US President Barack Obama this week called for a new global counterterrorism strategy including engaging US allies bordering Syria to contend with refugees and terrorists working across Syria’s borders.
In a May 28 commencement address to cadets at the United States Military Academy at West Point, Obama said the danger from terrorists in Syria is now a direct threat to the United States.
“As the Syrian civil war spills across borders, the capacity of battle-hardened extremist groups to come after us only increases,” he said.
Since January, this column has identified a regionally based counterterrorism effort among Syria’s neighbors and enhanced humanitarian assistance as elements of a new “pulse” of a strategy to address the crisis in Syria.
Another advantage of Obama’s approach is that it can serve as a means to test Iran on Syria, as this column explained last week. Iranian officials have consistently referenced counterterrorism and humanitarian assistance as priorities in Syria, a shared interest with the United States, according to Obama’s speech.
The head-scratcher in Obama’s approach, in which he otherwise warned against over-reliance on military approaches to conflicts like Syria's that do not lend themselves to purely military solutions, was his call to “ramp up” military assistance to Syrian opposition forces, which will have the likely consequence of prolonging the war, as Geoffrey Aronson writes.
There may be a case for backing moderate armed rebel factions as one means of leverage to facilitate a political solution, which this column has supported. But it is hard to place the "ramp up" in the broader context of a regional counterterrorism campaign, let alone regime change in Syria, at least not at the envisioned levels of support.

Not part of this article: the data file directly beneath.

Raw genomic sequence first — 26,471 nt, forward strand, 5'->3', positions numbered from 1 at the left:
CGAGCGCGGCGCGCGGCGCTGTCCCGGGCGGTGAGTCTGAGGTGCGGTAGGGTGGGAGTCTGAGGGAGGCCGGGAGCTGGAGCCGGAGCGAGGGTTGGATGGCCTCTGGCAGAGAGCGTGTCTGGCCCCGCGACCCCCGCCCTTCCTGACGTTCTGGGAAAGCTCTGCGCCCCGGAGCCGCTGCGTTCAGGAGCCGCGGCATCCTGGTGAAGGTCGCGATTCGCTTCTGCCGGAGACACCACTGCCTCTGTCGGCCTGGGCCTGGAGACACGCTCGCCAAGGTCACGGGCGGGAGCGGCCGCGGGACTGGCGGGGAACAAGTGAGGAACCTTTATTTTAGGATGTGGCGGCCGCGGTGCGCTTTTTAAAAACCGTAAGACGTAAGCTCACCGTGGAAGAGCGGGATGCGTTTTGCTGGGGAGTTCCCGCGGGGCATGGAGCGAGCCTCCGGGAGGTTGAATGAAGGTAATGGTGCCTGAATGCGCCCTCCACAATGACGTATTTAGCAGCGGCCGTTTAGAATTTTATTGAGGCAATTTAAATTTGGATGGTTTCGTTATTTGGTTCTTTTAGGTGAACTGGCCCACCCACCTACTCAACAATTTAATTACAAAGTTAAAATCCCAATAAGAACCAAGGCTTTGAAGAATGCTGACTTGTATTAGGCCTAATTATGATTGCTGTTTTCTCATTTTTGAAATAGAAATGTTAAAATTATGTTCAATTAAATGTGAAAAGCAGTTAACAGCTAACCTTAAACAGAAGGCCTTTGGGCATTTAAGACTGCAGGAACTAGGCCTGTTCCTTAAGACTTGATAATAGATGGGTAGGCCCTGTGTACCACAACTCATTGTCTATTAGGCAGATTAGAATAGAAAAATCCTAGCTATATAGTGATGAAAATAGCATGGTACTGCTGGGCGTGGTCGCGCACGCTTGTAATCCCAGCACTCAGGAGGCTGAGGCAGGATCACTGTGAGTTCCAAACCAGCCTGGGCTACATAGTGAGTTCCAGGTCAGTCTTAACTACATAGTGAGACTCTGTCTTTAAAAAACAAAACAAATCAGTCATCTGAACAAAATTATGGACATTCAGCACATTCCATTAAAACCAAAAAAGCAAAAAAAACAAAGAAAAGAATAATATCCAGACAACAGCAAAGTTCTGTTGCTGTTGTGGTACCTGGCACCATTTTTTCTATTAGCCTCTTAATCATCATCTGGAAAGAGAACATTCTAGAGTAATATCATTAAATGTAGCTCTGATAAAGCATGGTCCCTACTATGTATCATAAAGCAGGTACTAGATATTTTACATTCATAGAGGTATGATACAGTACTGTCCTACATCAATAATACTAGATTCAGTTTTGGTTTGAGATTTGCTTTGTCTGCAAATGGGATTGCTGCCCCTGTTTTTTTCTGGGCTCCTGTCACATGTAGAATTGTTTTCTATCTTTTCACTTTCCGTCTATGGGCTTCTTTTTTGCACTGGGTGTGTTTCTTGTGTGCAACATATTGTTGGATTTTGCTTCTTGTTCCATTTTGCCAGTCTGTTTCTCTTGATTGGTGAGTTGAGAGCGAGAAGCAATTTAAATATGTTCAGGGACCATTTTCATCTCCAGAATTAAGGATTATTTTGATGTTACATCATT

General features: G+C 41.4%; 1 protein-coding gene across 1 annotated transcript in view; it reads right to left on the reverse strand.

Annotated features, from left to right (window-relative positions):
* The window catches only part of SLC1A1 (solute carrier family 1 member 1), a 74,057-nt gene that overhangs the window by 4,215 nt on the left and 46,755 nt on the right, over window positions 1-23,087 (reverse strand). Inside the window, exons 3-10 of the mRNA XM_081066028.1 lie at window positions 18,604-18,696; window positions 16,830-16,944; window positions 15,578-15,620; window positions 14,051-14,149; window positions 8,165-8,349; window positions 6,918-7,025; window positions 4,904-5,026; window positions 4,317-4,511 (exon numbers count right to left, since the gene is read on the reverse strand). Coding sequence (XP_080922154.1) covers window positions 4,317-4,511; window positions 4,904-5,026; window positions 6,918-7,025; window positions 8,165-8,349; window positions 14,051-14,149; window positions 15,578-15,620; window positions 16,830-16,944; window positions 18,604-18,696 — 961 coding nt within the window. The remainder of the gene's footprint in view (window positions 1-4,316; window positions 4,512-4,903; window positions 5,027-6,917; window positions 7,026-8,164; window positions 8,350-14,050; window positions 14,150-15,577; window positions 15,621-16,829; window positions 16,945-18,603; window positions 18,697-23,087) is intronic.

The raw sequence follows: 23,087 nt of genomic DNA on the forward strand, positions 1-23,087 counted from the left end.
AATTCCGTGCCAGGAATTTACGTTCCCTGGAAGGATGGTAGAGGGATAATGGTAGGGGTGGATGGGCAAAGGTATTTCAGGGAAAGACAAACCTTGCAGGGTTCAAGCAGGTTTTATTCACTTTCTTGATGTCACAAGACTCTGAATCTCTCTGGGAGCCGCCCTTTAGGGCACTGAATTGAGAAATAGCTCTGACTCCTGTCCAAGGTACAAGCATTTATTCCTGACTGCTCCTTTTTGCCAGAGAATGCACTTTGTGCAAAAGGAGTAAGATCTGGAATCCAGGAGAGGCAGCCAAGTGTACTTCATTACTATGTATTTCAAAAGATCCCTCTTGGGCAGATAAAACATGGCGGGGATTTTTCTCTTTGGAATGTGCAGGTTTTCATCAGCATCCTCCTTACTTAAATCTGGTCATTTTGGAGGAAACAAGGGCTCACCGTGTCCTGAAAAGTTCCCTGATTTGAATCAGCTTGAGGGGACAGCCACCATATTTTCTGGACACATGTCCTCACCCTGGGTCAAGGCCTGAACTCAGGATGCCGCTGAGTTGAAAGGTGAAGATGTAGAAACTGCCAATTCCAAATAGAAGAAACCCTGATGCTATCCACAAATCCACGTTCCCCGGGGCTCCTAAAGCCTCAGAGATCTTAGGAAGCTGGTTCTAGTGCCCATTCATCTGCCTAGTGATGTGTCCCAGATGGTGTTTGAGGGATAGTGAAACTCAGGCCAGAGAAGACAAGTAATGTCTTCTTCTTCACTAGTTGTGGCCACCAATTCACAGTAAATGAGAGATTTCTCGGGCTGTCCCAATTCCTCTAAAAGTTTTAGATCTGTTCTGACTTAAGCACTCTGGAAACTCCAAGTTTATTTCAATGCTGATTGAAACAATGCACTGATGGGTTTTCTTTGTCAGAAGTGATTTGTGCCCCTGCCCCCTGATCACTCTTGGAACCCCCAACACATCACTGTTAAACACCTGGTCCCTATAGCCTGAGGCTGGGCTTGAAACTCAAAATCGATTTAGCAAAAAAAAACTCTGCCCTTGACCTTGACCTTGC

In his speech, Obama said the United States must draw on “the successes and shortcomings of our experience in Iraq and Afghanistan” in this new approach to counterterrorism. Exactly right.
On that score, it is perhaps worth a wider think about what might be the real-life expectations of building an armed Syrian opposition out of whole cloth, to battle both al-Qaeda and related terrorist networks, and Syrian government forces, backed by Iran and Hezbollah, given the current balance of forces in Syria, and considering the mixed records in Iraq and Afghanistan, where the United States has been running training and assistance programs to those national militaries for more than a decade.
Al-Monitor’s Iraq Pulse has reported on how Iraqi national security forces are in a fierce and sometimes losing battle in Anbar province against those same terrorist forces that are battling the government in Syria. Afghan security forces have faced similar challenges against the Taliban.
This is just to say “military assistance and training,” in and of itself, is no surefire means of building an effective military force, especially in the Syrian case, where the moderate opposition is outgunned on all sides by more experienced armies and armed groups.